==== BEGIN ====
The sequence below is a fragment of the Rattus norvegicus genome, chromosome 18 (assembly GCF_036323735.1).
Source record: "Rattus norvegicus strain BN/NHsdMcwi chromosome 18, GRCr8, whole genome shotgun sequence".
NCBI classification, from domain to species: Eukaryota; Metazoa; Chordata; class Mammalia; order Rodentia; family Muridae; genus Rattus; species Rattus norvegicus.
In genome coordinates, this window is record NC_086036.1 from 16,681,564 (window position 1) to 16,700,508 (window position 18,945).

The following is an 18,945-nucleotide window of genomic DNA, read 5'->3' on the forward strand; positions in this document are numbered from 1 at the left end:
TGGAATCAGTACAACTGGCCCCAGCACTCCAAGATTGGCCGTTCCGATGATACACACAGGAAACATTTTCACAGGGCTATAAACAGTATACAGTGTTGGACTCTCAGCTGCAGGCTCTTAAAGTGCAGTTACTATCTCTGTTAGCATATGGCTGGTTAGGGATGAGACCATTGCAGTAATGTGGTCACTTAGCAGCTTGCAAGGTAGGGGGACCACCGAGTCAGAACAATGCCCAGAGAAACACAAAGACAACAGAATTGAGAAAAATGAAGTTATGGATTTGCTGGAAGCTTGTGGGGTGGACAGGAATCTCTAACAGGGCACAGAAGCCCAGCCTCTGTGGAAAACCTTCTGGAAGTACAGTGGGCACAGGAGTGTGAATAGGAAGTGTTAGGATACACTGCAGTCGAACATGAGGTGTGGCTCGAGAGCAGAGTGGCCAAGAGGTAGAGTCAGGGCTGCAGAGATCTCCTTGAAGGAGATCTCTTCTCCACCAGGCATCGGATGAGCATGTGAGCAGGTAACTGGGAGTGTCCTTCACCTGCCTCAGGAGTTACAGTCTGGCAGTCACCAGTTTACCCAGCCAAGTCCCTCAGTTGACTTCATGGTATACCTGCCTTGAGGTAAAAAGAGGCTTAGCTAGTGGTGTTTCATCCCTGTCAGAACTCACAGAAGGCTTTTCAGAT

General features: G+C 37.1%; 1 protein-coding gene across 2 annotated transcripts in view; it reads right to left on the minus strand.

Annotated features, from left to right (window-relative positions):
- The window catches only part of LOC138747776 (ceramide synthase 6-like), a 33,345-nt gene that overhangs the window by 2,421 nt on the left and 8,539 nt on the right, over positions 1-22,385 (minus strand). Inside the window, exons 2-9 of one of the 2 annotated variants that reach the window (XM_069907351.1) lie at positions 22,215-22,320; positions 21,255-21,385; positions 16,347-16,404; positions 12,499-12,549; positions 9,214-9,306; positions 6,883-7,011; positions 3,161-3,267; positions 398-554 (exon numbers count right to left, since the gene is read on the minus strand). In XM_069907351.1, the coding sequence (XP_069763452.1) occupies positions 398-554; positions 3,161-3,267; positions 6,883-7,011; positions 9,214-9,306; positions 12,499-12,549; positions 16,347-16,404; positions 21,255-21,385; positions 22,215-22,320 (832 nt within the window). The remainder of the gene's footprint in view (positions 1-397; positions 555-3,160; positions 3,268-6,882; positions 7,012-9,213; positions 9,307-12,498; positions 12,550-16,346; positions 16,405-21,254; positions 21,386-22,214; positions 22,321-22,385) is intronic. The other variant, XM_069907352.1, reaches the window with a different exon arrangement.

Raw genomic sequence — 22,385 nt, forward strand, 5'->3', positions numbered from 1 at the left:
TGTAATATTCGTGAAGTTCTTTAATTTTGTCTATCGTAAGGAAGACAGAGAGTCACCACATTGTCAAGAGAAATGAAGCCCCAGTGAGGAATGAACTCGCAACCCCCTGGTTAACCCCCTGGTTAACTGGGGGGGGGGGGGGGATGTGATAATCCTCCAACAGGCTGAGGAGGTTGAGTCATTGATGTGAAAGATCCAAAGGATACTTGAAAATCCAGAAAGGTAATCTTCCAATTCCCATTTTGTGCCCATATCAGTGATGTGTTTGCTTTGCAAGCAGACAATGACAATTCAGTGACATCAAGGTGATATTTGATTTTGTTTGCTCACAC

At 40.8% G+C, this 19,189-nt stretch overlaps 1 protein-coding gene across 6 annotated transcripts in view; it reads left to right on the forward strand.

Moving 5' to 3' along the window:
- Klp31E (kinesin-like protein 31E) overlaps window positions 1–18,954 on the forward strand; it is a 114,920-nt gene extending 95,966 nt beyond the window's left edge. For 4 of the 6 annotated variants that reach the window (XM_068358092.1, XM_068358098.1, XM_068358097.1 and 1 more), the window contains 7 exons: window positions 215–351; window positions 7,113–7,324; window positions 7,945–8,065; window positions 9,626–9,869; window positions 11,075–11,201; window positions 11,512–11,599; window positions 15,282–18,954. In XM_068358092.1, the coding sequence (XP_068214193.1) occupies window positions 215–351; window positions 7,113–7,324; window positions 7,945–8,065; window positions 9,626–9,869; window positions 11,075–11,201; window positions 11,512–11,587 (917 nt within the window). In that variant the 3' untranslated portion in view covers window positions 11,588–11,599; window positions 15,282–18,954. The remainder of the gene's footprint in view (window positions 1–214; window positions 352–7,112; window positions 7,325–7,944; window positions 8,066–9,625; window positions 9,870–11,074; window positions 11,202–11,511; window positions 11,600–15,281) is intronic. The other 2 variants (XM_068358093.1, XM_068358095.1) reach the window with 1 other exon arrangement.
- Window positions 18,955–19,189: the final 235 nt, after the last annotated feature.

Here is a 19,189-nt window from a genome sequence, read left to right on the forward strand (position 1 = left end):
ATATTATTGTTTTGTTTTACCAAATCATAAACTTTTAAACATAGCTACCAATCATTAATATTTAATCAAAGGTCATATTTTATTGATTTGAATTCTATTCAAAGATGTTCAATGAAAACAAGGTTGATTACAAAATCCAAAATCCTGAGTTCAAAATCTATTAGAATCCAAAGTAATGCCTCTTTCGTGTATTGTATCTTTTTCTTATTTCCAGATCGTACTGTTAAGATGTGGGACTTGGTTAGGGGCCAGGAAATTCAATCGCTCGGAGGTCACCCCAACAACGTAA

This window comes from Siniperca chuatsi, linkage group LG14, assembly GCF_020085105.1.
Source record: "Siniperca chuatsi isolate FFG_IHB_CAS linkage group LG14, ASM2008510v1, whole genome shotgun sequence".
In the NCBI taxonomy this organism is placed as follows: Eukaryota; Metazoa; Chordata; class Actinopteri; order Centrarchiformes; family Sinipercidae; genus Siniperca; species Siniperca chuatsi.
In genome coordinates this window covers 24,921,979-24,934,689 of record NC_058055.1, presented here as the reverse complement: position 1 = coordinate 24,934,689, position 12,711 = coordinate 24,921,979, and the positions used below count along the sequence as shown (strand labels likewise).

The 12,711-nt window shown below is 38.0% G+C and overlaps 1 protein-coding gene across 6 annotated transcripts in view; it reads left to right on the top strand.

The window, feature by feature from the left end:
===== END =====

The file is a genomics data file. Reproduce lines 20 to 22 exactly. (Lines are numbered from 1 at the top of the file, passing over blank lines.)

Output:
In the NCBI taxonomy this organism is placed as follows: Eukaryota; Metazoa; Chordata; class Actinopteri; order Centrarchiformes; family Sinipercidae; genus Siniperca; species Siniperca chuatsi.
In genome coordinates this window covers 24,921,979-24,934,689 of record NC_058055.1, presented here as the reverse complement: position 1 = coordinate 24,934,689, position 12,711 = coordinate 24,921,979, and the positions used below count along the sequence as shown (strand labels likewise).

The 12,711-nt window shown below is 38.0% G+C and overlaps 1 protein-coding gene across 6 annotated transcripts in view; it reads left to right on the top strand.